FIG. 1 also shows a portion of an auxiliary cooling fan module 80 that may be disposed upstream of heat exchanger module 18, optionally as part of the total cooling assembly, for creating head pressure across the upstream face of the heat exchanger module. Both fan modules 12 and 80 show axial flow type fans, and their electric motors are under the control of module 16.
FIG. 2 shows a second embodiment in which components corresponding to those of the first embodiment are designated by like reference numerals. This embodiment differs in that its cooling fan module 12' comprises dual ducted radial fans, as in commonly assigned U.S. Pat. No. 4,979,584, rather than an axial fan, as in FIG. 1. The panel structure 30' of module 12' comprises a dual ducted shroud having dual, side-by-side, frontal openings that face the rear of heat exchanger module 18. Each frontal opening is disposed behind essentially one-half of the heat exchanger module. The shroud's interior is shaped to provide dual, side-by-side ducted shroud spaces within which a respective radial fan wheel is disposed. FIG. 2 shows a portion of the ducted shroud wall broken away to reveal a portion of the frontal opening 88, the ducted shroud space 90, and the radial fan wheel 36B for the left ducted fan. The shroud comprises a side discharge outlet 92 from space 90. The right ducted fan also comprises a radial fan wheel within its ducted shroud space behind its frontal opening, and a side discharge outlet 94, but is constructed and operates essentially as a mirror image of the left ducted fan.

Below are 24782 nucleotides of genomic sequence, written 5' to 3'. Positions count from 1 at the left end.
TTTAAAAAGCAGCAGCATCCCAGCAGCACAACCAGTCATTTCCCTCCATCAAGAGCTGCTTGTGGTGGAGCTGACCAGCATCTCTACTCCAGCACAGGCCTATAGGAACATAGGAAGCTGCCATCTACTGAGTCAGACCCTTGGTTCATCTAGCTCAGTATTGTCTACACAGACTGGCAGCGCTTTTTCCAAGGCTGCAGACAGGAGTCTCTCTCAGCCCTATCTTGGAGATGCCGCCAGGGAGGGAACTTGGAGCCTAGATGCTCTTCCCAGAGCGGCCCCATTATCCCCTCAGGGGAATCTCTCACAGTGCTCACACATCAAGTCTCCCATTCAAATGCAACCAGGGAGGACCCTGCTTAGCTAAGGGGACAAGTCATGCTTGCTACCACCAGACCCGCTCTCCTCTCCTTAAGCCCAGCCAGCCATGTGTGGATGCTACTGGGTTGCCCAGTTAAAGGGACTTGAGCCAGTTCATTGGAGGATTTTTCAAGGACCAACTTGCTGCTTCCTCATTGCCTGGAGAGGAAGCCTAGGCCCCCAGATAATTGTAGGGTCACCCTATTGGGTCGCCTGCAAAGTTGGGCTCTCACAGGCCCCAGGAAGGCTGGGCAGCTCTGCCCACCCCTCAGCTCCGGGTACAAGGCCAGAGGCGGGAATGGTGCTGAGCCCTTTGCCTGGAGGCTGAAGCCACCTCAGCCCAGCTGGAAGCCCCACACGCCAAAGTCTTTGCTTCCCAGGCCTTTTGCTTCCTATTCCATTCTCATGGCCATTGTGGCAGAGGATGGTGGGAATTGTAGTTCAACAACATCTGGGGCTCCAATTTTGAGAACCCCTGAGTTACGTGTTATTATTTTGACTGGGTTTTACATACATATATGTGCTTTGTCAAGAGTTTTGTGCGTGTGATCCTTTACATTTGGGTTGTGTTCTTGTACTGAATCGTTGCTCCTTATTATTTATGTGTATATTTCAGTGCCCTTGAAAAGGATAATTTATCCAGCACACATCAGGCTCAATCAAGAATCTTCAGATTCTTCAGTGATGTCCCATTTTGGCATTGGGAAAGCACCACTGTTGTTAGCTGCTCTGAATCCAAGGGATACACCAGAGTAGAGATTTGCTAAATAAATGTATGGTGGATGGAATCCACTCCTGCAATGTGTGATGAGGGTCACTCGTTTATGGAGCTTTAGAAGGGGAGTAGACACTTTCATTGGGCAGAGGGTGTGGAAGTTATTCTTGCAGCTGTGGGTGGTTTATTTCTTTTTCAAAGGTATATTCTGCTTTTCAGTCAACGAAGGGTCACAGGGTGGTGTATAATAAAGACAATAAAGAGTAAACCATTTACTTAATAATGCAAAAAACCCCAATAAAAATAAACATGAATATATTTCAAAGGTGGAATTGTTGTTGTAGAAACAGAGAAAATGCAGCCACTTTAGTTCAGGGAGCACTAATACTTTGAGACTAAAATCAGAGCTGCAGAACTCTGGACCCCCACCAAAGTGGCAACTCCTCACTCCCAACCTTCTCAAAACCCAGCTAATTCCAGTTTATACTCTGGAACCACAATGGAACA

The rear wall of shroud 30' comprises motor mounts 50A, 50B for the mounting of respective electric motors 38A, 38B such that the shaft of each motor points axially forward into the respective ducted shroud space where a hub of the respective fan wheel is attached. Electronic systems control module 16 is mounted on the exterior of the rear wall of shroud 30' at a location centrally of and above the two motors. Wiring 56A, 56B leads from module 16 to the respective motor.
Electric coolant pump module 14 is mounted on the exterior of shroud 30' on the lower wall of side discharge outlet 92. Wiring 54 extends from module 16 to module 14.